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28 Sep 2017

Half the staff working in a remote Northern Territory healthcare clinic leave after four months on the job, two-thirds leave remote work altogether every year and any one clinic can see a 128 per cent turnover of staff each year, putting patient health at risk, new research shows.

Released on the 10th anniversary of the United Nations Declaration on the Rights of Indigenous Peoples, the study raises concerns about how the rights to health of Aboriginal and Torres Strait Islander people living in remote communities are compromised by an unstable remote health workforce.

The study’s chief investigator Professor John Wakerman, Associate Dean Flinders Northern Territory, said there was no one simple solution to this issue.

“The work to date suggests a number of possible strategies. These include increased investment in recruiting and retaining local Aboriginal Health Practitioners and consideration of utilising remote nurse practitioners where there are no doctors to provide higher level care and to stabilise the nursing workforce,” Professor Wakerman said.

“We can also learn from successful strategies used for training and retaining doctors and apply them to nursing and allied health professionals.

“This would entail prioritising remote and rural origin and Aboriginal students in undergraduate courses, early exposure and training in remote areas and developing clear career pathways for these remote area health professionals.”

Lead author of the report, Dr Deborah Russell of Monash University, said there was considerable anecdotal evidence about the difficulties remote communities faced attracting and retaining suitably skilled health staff and their increasing reliance on agency nurses.

“This is a landmark study that actually measures turnover from the perspective of a particular remote health service,” Dr Russell said.

“It shows extreme fragility of the remote workforce, confirming that there is a heavy reliance on agency nurses to provide primary health care in Northern Territory remote communities.

“Lack of continuity of care has serious implications for both patient health and staff safety in remote communities across Australia.”

“Constantly having to recruit and orient new staff is also a serious drain on resources and can make it very difficult for these health services to participate in quality improvement.”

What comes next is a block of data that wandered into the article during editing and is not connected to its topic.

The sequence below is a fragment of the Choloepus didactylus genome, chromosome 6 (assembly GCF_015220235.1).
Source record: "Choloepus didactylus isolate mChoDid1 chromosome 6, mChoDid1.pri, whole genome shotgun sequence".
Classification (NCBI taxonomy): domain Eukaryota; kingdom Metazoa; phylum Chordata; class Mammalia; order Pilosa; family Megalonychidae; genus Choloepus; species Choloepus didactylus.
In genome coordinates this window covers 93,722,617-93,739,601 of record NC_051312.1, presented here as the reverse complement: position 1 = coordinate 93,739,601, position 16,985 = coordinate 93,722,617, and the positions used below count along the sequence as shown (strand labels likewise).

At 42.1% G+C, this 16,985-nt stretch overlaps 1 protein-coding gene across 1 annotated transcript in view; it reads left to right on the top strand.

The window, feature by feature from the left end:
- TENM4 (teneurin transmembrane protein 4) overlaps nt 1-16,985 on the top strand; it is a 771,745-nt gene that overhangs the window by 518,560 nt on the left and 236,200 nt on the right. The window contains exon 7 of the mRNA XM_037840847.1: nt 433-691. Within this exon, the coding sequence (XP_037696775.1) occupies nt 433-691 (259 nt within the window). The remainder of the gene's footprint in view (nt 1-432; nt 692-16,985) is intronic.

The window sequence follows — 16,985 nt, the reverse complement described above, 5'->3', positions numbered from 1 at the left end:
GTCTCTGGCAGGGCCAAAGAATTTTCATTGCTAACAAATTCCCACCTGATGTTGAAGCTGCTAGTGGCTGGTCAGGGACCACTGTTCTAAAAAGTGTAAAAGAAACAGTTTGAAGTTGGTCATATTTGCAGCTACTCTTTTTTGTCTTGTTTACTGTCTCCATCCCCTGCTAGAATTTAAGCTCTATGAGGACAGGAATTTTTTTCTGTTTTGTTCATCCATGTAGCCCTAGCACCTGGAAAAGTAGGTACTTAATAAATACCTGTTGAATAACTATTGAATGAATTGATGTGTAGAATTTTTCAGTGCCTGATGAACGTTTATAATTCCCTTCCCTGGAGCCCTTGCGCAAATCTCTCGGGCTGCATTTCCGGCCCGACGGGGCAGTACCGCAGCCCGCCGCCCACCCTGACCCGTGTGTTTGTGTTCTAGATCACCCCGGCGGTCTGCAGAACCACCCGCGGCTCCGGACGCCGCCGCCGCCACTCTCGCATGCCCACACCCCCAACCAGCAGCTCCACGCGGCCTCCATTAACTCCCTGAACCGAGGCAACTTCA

The study was a collaboration between Flinders University, Monash University, Macquarie University, the University of Adelaide, the University of Sydney and the NT Department of Health. It is part of a larger program of research investigating the impact and cost of short-term health staffing in remote communities to determine whether fly-in, fly-out is the cure or the curse.

The study looked at data provided by the NT Government payroll and account system from 2013 to 2015 covering 53 remote clinics.

While the study looked specifically at NT health services, the authors say that extremely high turnover and heavy reliance on short-term agency nurses for supply has important implications for remote health services anywhere in Australia.

“There’s good evidence that primary health care is critically important for achieving equitable population health outcomes,” said Dr Russell.

A chronic lack of continuity of care sees people less likely to access primary health care in a timely way and to disengage from their health care altogether.

“And, ultimately, that results in poorer health outcomes.”

The paper Patterns of resident health workforce turnover and retention in remote communities of the Northern Territory of Australia, 2013-2015 published in Human Resources for Health is available at: https://human-resources-health.biomedcentral.com/articles/10.1186/s12960-017-0229-9

CHRIS JOHNSON


Published: 28 Sep 2017